The trip started in grey fog, cold and damp.

I passed miles and miles of cotton fields, shorn of last year’s crop, waiting in the damp fog for spring.

Let me tell you, there’s a whole lot of nothing between here and Selma. Even the southern part of Montgomery wasn’t particularly interesting. Though I did see a miles long line of cars there, waiting, I’m guessing, to get their vaccines, complete with sheriff’s cars, lights flashing, managing the crowd.

That brought me back to reality. I’d been hanging out at the lake, no national news, sort of losing track of what was going on out in the rest of the world. That line of cars, all those people waiting, woke me up to the fact that things are still crazy dangerous.

Eventually I was driving through an area with strip malls, empty commercial spaces and tiny brick houses. Up a slight rise and I realized, with a quick intake of breath, that I was going over the bridge.

Suddenly I realized where I was.

The bridge where on March 7, 1965, Bloody Sunday, marchers for civil rights were met with violence. The bridge where just last year John Lewis’s body, in it’s casket, paused for a national moment of reflection.

I held my breath as I drove slowly over it and into the town itself.

I took these images after I had parked and walked back over the bridge. I walked over the bridge a total of 3 times, the light just kept getting better.

I parked near the bridge and walked back over it, stopping to take pictures of the backside of town, and of the river.

The Alabama River was still that morning. So was the backside of Selma.

There’s was a moment, at the top, where I had to stop and just be. I imagined what it must have been like, sounded like. Felt like. It seemed like a sacred place, even with cars speeding by only a foot away.

If these steel beams could talk.

Then I walked around downtown a bit. It’s in a sad state of disrepair. The whole place needs a huge cash infusion.

Closed for covid? Or closed forever?

I don’t know why there aren’t tours to be had. (Though there was one young man who offered to give me a tour.) Why there’s not a 1960 diner with chocolate malts or strong coffee.

No diner, but you can get a haircut!

Why there’s not a welcome center with a documentary playing around the clock in a little theatre off the main display hall.

Jubilee headquarters.

There is an interpretive center a few miles away, but I doubt that contributes to the revenue of Selma itself, and of course it was closed due to covid anyway.

A pretty staircase to nowhere.

There’s some beautiful old buildings, some are kind of restored, some are in disrepair.

I don’t think they had a room available. But not because they were busy.

There are several huge beautiful churches.

The Blue Jean church.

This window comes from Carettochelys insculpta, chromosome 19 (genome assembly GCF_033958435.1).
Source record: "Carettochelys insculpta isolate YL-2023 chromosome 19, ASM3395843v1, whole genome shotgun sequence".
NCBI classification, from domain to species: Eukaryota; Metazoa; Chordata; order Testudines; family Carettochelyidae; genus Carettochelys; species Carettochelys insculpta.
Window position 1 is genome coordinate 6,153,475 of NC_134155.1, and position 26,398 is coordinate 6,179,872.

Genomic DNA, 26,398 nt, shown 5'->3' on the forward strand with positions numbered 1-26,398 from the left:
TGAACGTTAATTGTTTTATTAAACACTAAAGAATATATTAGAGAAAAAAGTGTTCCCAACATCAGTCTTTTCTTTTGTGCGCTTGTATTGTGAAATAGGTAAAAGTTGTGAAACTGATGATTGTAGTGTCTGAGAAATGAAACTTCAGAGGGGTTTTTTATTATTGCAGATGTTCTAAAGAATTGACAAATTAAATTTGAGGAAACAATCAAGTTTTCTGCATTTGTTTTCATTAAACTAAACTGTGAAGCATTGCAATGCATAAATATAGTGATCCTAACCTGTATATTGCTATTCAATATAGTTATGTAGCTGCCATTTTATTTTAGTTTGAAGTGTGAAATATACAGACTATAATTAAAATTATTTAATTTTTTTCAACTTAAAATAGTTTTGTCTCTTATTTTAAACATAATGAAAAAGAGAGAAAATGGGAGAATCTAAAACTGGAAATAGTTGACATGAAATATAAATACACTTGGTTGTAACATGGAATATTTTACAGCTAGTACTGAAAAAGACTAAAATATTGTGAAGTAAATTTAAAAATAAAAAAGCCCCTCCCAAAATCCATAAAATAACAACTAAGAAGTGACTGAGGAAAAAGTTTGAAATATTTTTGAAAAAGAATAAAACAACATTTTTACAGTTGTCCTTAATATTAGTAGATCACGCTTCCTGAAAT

There was a bit of eccentric art here and there.

This poor little ghost was the character in a local author’s books, and moved around town as part of a promotional effort several years ago.

In fact there was an air of eccentricity over most of the town.

After market additions to this souped up chevy.

I found a couple of pretty places.

A Rotary Club park, with mural and benches where buildings once stood.

But mostly what I felt was sad. Sad that this piece of history is only acknowledged on anniversaries, or this past year, the death of John Lewis.

I hope this Board of Education building doesn’t reflect the condition of the school system. But it might.

Sad that I grew up during the period of racial tensions (the ones back then, they’re still going on, I know.) and I didn’t really have any idea.

I didn’t see a lot of evidence of living the future.

Sad that, if I’m honest, I still don’t really have any idea.

A little park, also falling into disrepair, at the beginning of the bridge.

The town seems stuck in 1965, it’s moment of fame, but there are people living here that have been left behind, just like people in small rural towns all across the country. People in big cities too, if we’re being honest. Places where money and technology just don’t reach.

I agree, the name of the bridge needs to be changed if this town is ever going to move forward. Doesn’t have to be the John Lewis Bridge, but that would be nice too.

It’s a huge problem with no easy answers. But if more people visited Selma, found ways to spend some money here, maybe at least one historical place would begin to move forward, respecting the past but moving into the future.

Sagging under neglect.


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What matters in the end

Yesterday was Inauguration Day. Depending on where you stand it might have been a wonderful, uplifting day or it might have been a tragedy. I have thoughts about all that swirling around in my head – they may or may not spill out eventually.

But that’s not where my head or heart are today.

Because, you see, last night, after a day where the world focused on the big picture, after the sun set in a show we haven’t seen here in years, once the world went still, my neighbor left this earth quietly, his departure marked only by family.

The end of an extraordinary day.